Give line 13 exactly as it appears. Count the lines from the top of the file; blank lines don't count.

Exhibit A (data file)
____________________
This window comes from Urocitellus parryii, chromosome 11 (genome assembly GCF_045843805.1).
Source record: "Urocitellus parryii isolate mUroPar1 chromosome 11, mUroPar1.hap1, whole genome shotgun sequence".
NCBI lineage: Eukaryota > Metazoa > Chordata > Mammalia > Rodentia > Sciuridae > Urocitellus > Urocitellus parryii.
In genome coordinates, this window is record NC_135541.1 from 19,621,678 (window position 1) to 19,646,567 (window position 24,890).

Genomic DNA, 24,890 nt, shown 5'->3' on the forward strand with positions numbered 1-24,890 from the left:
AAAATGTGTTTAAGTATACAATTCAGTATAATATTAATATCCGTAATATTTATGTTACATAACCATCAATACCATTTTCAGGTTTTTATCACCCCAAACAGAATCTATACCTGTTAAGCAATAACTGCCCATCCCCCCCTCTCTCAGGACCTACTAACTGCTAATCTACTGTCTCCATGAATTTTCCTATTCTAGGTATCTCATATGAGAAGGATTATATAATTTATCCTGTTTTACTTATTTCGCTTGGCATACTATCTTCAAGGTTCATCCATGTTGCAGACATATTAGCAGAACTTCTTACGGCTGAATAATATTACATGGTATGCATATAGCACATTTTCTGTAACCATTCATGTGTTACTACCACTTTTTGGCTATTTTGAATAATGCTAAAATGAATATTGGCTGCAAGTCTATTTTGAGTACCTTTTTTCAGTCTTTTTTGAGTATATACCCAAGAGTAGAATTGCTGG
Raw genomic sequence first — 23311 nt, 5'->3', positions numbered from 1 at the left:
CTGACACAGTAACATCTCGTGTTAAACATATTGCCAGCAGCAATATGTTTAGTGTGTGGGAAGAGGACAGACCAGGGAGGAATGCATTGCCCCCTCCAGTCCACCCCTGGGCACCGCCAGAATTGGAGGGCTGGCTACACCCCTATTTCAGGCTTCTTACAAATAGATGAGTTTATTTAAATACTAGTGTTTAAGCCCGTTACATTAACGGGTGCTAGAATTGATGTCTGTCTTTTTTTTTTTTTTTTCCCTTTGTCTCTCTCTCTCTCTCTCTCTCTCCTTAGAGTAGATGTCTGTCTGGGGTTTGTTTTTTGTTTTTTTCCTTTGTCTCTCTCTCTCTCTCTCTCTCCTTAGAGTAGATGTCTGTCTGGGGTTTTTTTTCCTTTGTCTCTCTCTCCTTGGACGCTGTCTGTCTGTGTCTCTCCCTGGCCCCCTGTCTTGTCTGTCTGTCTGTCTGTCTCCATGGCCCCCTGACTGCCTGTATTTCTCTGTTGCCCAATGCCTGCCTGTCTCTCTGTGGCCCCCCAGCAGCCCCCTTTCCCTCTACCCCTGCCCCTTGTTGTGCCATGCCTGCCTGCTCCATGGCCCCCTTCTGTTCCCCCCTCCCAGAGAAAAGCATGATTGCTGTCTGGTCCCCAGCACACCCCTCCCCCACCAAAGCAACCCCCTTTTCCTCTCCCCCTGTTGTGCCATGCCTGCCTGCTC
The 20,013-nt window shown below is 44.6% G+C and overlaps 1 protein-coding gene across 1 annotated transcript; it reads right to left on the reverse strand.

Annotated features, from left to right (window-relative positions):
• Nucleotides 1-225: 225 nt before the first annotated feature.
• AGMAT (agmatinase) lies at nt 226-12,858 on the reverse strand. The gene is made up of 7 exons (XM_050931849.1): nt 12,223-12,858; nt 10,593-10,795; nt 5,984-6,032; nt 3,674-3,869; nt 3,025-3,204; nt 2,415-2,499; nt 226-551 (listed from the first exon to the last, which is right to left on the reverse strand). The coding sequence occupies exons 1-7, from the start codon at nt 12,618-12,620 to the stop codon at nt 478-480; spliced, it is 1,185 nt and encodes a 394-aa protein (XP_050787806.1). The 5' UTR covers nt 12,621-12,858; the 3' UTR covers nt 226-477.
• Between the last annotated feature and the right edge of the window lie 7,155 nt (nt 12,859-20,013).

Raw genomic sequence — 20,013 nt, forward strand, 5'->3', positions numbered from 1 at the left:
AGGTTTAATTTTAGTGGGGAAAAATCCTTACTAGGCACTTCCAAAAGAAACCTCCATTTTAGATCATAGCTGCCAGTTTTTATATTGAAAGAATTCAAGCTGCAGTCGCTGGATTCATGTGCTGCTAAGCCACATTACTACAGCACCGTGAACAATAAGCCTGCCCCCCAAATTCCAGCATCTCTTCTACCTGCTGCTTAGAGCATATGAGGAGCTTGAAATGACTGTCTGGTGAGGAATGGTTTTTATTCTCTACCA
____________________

• Between the last annotated feature and the right edge of the window lie 7,155 nt (nt 12,859-20,013).